Journal Title: Wide Screen
Vol. 9, No.1, July 2022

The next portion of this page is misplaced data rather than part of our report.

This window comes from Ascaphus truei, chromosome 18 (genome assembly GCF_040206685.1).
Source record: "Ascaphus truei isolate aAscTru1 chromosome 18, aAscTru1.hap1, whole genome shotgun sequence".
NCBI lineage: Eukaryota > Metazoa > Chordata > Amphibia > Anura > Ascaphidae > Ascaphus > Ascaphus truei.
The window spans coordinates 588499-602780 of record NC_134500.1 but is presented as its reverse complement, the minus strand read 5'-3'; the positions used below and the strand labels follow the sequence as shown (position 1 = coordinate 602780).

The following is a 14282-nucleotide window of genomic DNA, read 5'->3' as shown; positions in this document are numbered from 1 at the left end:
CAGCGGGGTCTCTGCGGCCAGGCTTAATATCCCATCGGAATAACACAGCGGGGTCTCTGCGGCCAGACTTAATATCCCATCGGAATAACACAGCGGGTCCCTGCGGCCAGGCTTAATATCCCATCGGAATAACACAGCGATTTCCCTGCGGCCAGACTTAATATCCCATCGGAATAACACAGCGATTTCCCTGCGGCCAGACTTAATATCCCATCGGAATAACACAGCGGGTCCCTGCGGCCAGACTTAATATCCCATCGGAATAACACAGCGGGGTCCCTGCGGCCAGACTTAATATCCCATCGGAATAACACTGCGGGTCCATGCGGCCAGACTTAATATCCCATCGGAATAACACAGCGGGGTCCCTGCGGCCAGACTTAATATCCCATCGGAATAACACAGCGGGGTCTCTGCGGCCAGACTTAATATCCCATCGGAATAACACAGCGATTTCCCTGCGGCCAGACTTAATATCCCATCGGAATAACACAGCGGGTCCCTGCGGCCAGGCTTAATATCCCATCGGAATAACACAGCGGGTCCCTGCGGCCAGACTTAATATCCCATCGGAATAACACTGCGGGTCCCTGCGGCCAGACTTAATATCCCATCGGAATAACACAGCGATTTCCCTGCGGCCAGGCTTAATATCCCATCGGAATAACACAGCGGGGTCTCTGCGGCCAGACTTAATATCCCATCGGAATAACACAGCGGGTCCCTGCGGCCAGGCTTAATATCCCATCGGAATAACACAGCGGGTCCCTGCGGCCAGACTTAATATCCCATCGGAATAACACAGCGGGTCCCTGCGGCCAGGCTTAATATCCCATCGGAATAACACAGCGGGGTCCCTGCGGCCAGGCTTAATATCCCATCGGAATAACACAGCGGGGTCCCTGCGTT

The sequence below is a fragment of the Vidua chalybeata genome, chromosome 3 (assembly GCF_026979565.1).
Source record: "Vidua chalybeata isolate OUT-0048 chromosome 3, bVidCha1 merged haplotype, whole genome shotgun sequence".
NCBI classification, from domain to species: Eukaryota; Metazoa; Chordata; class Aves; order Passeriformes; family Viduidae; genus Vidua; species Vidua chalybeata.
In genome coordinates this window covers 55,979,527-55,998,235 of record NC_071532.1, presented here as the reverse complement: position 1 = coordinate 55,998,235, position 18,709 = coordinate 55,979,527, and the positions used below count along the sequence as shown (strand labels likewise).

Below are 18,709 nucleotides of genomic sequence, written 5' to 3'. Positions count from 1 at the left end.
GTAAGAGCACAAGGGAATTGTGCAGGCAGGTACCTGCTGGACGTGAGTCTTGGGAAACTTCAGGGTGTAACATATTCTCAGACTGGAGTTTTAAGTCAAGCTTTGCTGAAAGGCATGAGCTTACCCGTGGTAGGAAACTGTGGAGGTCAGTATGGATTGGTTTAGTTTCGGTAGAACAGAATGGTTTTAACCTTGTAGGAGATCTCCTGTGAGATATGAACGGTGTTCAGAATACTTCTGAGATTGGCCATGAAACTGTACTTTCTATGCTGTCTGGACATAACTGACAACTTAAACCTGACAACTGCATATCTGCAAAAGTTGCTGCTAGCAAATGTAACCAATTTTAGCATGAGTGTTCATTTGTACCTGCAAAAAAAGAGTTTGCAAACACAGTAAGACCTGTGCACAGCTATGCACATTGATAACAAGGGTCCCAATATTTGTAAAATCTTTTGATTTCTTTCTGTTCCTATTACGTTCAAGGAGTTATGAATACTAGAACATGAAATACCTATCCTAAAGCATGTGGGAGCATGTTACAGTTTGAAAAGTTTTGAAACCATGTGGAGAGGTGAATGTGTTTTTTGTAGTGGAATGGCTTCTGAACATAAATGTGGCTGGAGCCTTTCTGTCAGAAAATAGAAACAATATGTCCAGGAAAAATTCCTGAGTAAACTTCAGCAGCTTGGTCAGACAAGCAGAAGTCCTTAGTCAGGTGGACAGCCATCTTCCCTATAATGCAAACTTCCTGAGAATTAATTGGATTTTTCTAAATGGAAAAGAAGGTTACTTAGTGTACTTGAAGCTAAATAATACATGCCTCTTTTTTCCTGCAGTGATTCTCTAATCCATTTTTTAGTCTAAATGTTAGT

Abstract: There is a long-overlooked history of Indigenous resistance through mediamaking in Los Angeles. Diné multimedia documentarian Pamela J. Peters is one such artist whose works foreground stories and portraits of urban Natives living in LA. In this essay, I examine her two major photography/film projects Legacy of Exiled NDNZ (2014/2016) and Real NDNz Re-Take Hollywood (2016) with a spatiohistorical approach to argue that Peters remaps key locations for Indigenous history in LA, such as Union Station and Indian Alley. I discuss the mediated relations between her works and earlier films, especially Kent MacKenzie’s The Exiles (1961), and the Hollywood film industry in different time period. This essay also emphasizes Peters’ triangulating role as a media maker-curator-activist in destabilizing the temporal-spatial logic embedded in quotidian violence against Native Americans in the settler colonial LA. Via shedding lights on Peters’ practices, this essay calls for more scholarly and public engagement with contemporary Native artists and their active reworkings of Indigenous histories, criticisms of settler time-space, and maintenance of Native hubs.